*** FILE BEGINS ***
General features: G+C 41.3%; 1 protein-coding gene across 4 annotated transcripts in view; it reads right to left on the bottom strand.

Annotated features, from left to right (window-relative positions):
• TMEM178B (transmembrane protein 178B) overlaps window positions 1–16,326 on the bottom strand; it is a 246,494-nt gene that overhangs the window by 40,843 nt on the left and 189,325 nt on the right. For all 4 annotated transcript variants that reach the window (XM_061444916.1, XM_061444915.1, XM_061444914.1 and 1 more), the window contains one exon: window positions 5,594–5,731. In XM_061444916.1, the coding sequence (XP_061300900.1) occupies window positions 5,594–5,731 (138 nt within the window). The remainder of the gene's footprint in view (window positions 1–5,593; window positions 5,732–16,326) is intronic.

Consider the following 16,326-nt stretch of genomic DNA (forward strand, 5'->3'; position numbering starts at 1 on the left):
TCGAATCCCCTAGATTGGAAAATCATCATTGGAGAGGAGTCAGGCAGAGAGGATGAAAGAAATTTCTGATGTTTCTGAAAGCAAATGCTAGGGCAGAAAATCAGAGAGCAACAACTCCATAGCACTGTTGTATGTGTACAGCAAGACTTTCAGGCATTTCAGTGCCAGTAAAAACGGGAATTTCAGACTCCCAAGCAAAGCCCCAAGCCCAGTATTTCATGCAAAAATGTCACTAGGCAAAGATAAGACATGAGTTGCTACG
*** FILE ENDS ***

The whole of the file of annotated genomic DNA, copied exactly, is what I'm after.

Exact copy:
General features: G+C 41.3%; 1 protein-coding gene across 4 annotated transcripts in view; it reads right to left on the bottom strand.

Annotated features, from left to right (window-relative positions):
• TMEM178B (transmembrane protein 178B) overlaps window positions 1–16,326 on the bottom strand; it is a 246,494-nt gene that overhangs the window by 40,843 nt on the left and 189,325 nt on the right. For all 4 annotated transcript variants that reach the window (XM_061444916.1, XM_061444915.1, XM_061444914.1 and 1 more), the window contains one exon: window positions 5,594–5,731. In XM_061444916.1, the coding sequence (XP_061300900.1) occupies window positions 5,594–5,731 (138 nt within the window). The remainder of the gene's footprint in view (window positions 1–5,593; window positions 5,732–16,326) is intronic.

Consider the following 16,326-nt stretch of genomic DNA (forward strand, 5'->3'; position numbering starts at 1 on the left):
TCGAATCCCCTAGATTGGAAAATCATCATTGGAGAGGAGTCAGGCAGAGAGGATGAAAGAAATTTCTGATGTTTCTGAAAGCAAATGCTAGGGCAGAAAATCAGAGAGCAACAACTCCATAGCACTGTTGTATGTGTACAGCAAGACTTTCAGGCATTTCAGTGCCAGTAAAAACGGGAATTTCAGACTCCCAAGCAAAGCCCCAAGCCCAGTATTTCATGCAAAAATGTCACTAGGCAAAGATAAGACATGAGTTGCTACG